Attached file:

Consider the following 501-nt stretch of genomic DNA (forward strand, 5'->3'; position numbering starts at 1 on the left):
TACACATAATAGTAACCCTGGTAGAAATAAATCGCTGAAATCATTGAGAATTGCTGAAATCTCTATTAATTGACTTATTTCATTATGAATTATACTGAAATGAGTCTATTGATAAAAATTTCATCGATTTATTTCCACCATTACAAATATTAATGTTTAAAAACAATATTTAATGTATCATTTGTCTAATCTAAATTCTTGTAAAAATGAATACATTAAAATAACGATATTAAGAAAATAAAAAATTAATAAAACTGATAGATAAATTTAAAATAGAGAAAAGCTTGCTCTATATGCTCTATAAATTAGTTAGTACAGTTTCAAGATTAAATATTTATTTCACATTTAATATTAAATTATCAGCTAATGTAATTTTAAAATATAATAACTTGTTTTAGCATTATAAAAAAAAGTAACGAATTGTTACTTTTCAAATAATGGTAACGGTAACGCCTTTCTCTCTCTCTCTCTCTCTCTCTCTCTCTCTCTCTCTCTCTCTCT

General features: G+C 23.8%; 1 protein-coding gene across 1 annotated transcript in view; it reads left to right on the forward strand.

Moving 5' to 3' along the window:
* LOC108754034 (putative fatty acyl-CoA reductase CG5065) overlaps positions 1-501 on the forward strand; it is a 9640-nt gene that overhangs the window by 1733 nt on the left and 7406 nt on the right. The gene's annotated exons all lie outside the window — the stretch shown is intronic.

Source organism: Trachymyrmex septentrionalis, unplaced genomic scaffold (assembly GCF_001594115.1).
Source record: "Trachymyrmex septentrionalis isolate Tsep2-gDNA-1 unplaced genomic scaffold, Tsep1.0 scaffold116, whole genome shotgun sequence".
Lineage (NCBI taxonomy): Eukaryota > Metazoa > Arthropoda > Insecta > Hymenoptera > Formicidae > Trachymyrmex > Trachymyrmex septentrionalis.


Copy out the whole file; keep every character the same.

Consider the following 501-nt stretch of genomic DNA (forward strand, 5'->3'; position numbering starts at 1 on the left):
TACACATAATAGTAACCCTGGTAGAAATAAATCGCTGAAATCATTGAGAATTGCTGAAATCTCTATTAATTGACTTATTTCATTATGAATTATACTGAAATGAGTCTATTGATAAAAATTTCATCGATTTATTTCCACCATTACAAATATTAATGTTTAAAAACAATATTTAATGTATCATTTGTCTAATCTAAATTCTTGTAAAAATGAATACATTAAAATAACGATATTAAGAAAATAAAAAATTAATAAAACTGATAGATAAATTTAAAATAGAGAAAAGCTTGCTCTATATGCTCTATAAATTAGTTAGTACAGTTTCAAGATTAAATATTTATTTCACATTTAATATTAAATTATCAGCTAATGTAATTTTAAAATATAATAACTTGTTTTAGCATTATAAAAAAAAGTAACGAATTGTTACTTTTCAAATAATGGTAACGGTAACGCCTTTCTCTCTCTCTCTCTCTCTCTCTCTCTCTCTCTCTCTCTCTCTCT

General features: G+C 23.8%; 1 protein-coding gene across 1 annotated transcript in view; it reads left to right on the forward strand.

Moving 5' to 3' along the window:
* LOC108754034 (putative fatty acyl-CoA reductase CG5065) overlaps positions 1-501 on the forward strand; it is a 9640-nt gene that overhangs the window by 1733 nt on the left and 7406 nt on the right. The gene's annotated exons all lie outside the window — the stretch shown is intronic.

Source organism: Trachymyrmex septentrionalis, unplaced genomic scaffold (assembly GCF_001594115.1).
Source record: "Trachymyrmex septentrionalis isolate Tsep2-gDNA-1 unplaced genomic scaffold, Tsep1.0 scaffold116, whole genome shotgun sequence".
Lineage (NCBI taxonomy): Eukaryota > Metazoa > Arthropoda > Insecta > Hymenoptera > Formicidae > Trachymyrmex > Trachymyrmex septentrionalis.